We tested 14 commonly available masks or mask alternatives, one patch of mask material, and a professionally fit-tested N95 mask (see Fig. 2 and Table 1 for details). For reference, we recorded control trials where the speaker wore no protective mask or covering. Each test was performed with the same protocol. The camera was used to record a video of approximately 40 s length to record droplets emitted while speaking. The first 10 s of the video serve as baseline. In the next 10 s, the mask wearer repeated the sentence “Stay healthy, people” five times (speech), after which the camera continued to record for an additional 20 s (observation). For each mask and for the control trial, this protocol was repeated 10 times. We used a computer algorithm (see Materials and Methods) to count the number of particles within each video.

Fig. 2 Pictures of face masks under investigation.

We tested 14 different face masks or mask alternatives and one mask material. Photo credit: Emma Fischer, Duke University. For photos showing the masks as actually worn, see fig. S8 (Supplementary Materials).

Table 1 Face masks under investigation.

This table lists the investigated face masks, mask alternatives, and mask material (masks are depicted in Fig. 2). Masks marked with an asterisk (*) were tested by four speakers; all others were tested by one speaker.

View this table:

The results of our mask study is depicted in Fig. 3A, where we show the relative droplet count for each tested mask. Data displayed with solid dots represent the outcome of the same speaker testing all masks; the points and error bars represent the mean value and distribution SD, respectively, of the total droplet count normalized to the control trial (no mask). For this speaker’s control trial, the absolute droplet count was about 960. A graph with a corresponding logarithmic scale can be found in fig. S1. Data in Fig. 3A shown with a hollow circle represent an average over four different speakers wearing the same type of masks (surgical, cotton5, and bandana); the values and error bars represent the mean value and SD of the average relative droplet count from all four speakers. The additional speakers’ reference counts for the control trial (no mask) were about 200, with similar fractional variance to the main speaker (see fig. S2 for details).

Fig. 3 Droplet transmission through face masks.

(A) Relative droplet transmission through the corresponding mask. Each solid data point represents the mean and SD over 10 trials for the same mask, normalized to the control trial (no mask), and tested by one speaker. Hollow data points are the mean and SDs of the relative counts over four speakers. A plot with a logarithmic scale is shown in fig. S1. The numbers on the x-axis labels correspond to the mask numbers in Fig. 2 and Table 1. (B) The time evolution of the droplet count (left axis) is shown for representative examples, marked with the corresponding color in (A): no mask (green), bandana (red), cotton mask (orange), and surgical (blue, not visible on this scale). The cumulative droplet count for these cases is also shown (right axis). t, time.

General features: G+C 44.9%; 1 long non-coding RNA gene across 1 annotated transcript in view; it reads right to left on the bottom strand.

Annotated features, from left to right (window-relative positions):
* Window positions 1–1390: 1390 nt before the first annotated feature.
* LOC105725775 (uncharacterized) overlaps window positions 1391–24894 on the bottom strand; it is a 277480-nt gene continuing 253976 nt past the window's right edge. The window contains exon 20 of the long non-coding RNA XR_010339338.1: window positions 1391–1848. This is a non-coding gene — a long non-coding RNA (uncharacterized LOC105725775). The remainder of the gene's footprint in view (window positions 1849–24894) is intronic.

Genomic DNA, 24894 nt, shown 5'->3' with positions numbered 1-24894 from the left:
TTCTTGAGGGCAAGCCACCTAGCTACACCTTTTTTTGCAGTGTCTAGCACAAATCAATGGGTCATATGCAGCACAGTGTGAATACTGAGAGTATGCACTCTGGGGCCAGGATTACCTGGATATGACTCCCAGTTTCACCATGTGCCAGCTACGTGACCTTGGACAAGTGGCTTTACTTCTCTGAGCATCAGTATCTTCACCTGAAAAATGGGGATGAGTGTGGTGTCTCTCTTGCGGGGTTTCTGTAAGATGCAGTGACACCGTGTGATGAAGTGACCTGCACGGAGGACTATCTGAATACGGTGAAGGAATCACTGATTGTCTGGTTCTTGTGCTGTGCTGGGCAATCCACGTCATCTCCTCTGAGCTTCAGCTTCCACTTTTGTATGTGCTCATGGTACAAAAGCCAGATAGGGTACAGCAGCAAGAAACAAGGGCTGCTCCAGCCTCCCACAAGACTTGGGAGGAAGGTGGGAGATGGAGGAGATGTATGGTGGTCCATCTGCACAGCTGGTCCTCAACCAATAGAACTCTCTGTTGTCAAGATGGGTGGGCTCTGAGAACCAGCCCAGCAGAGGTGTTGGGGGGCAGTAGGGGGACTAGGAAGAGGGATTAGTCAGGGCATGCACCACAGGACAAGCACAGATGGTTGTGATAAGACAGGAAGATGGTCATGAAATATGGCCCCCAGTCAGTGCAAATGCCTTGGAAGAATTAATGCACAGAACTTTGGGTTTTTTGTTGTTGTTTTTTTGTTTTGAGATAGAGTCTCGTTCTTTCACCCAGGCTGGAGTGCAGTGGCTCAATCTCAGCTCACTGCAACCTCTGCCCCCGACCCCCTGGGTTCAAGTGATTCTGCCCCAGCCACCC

We measured a droplet transmission fraction ranging from below 0.1% (fitted N95 mask) to 110% (neck gaiter, see discussion below) relative to the control trials. In Fig. 3B, the time evolution of detected droplets is shown for four representative examples (surgical, cotton5, bandana, and the control trial) tested by the first speaker—the data for all tested masks are shown in fig. S3. Solid curves indicate the droplet transmission rate over time. For the control trial (green curve), the five distinct peaks correspond to the five repetitions of the operator speaking. In the case of speaking through a mask, there is a physical barrier, which results in a reduction of transmitted droplets and a significant delay between speaking and detecting particles. In effect, the mask acts as a temporal low-pass filter, smoothens the droplet rate over time, and reduces the overall transmission. For the bandana (red curve), the droplet rate is merely reduced by a factor of 2, and the repetitions of the speech are still noticeable. The effect of the cotton mask (orange curve) is much stronger. The speech pattern is no longer recognizable, and most of the droplets, compared to the control trial, are removed. The curve for the surgical mask is not visible on this scale. The shaded areas for all curves display the cumulative particle count over time: The lower the curve, the more droplets are blocked by the mask. Figure 3B shows the droplet count for the four masks measured by one speaker; fig. S4 shows the data for all four speakers using identical masks.

We noticed that speaking through some masks (particularly the neck gaiter) seemed to disperse the largest droplets into a multitude of smaller droplets (see fig. S5), which explains the apparent increase in droplet count relative to no mask in that case. Considering that smaller particles are airborne longer than large droplets (larger droplets sink faster), the use of such a mask might be counterproductive. Furthermore, the performance of the valved N95 mask is likely affected by the exhalation valve, which opens for strong outwards airflow. While the valve does not compromise the protection of the wearer, it can decrease the protection of persons surrounding the wearer. In comparison, the performance of the fitted, non-valved N95 mask was far superior.